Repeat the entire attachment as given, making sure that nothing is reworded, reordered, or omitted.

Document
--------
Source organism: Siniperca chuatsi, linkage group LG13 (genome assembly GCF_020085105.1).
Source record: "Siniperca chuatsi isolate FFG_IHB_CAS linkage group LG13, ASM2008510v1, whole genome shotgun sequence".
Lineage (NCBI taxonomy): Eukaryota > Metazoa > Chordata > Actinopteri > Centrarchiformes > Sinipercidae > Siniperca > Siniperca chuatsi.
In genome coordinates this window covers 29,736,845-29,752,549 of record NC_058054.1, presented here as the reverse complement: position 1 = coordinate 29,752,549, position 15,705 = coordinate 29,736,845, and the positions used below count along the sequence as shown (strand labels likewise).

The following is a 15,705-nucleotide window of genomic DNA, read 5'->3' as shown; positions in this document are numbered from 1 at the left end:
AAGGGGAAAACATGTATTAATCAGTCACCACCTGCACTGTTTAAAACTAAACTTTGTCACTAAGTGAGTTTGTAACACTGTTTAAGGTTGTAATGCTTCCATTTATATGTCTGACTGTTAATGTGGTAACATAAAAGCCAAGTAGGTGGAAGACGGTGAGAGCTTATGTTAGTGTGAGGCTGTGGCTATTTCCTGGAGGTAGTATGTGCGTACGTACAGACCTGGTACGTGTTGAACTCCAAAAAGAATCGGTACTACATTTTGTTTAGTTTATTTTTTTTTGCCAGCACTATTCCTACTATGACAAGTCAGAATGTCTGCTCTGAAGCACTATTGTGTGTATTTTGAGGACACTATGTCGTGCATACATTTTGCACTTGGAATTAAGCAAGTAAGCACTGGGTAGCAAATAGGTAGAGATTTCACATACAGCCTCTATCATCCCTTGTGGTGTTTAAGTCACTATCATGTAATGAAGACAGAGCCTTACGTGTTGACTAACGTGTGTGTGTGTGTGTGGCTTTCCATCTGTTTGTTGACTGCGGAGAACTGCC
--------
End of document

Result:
Source organism: Siniperca chuatsi, linkage group LG13 (genome assembly GCF_020085105.1).
Source record: "Siniperca chuatsi isolate FFG_IHB_CAS linkage group LG13, ASM2008510v1, whole genome shotgun sequence".
Lineage (NCBI taxonomy): Eukaryota > Metazoa > Chordata > Actinopteri > Centrarchiformes > Sinipercidae > Siniperca > Siniperca chuatsi.
In genome coordinates this window covers 29,736,845-29,752,549 of record NC_058054.1, presented here as the reverse complement: position 1 = coordinate 29,752,549, position 15,705 = coordinate 29,736,845, and the positions used below count along the sequence as shown (strand labels likewise).

The following is a 15,705-nucleotide window of genomic DNA, read 5'->3' as shown; positions in this document are numbered from 1 at the left end:
AAGGGGAAAACATGTATTAATCAGTCACCACCTGCACTGTTTAAAACTAAACTTTGTCACTAAGTGAGTTTGTAACACTGTTTAAGGTTGTAATGCTTCCATTTATATGTCTGACTGTTAATGTGGTAACATAAAAGCCAAGTAGGTGGAAGACGGTGAGAGCTTATGTTAGTGTGAGGCTGTGGCTATTTCCTGGAGGTAGTATGTGCGTACGTACAGACCTGGTACGTGTTGAACTCCAAAAAGAATCGGTACTACATTTTGTTTAGTTTATTTTTTTTTGCCAGCACTATTCCTACTATGACAAGTCAGAATGTCTGCTCTGAAGCACTATTGTGTGTATTTTGAGGACACTATGTCGTGCATACATTTTGCACTTGGAATTAAGCAAGTAAGCACTGGGTAGCAAATAGGTAGAGATTTCACATACAGCCTCTATCATCCCTTGTGGTGTTTAAGTCACTATCATGTAATGAAGACAGAGCCTTACGTGTTGACTAACGTGTGTGTGTGTGTGTGGCTTTCCATCTGTTTGTTGACTGCGGAGAACTGCC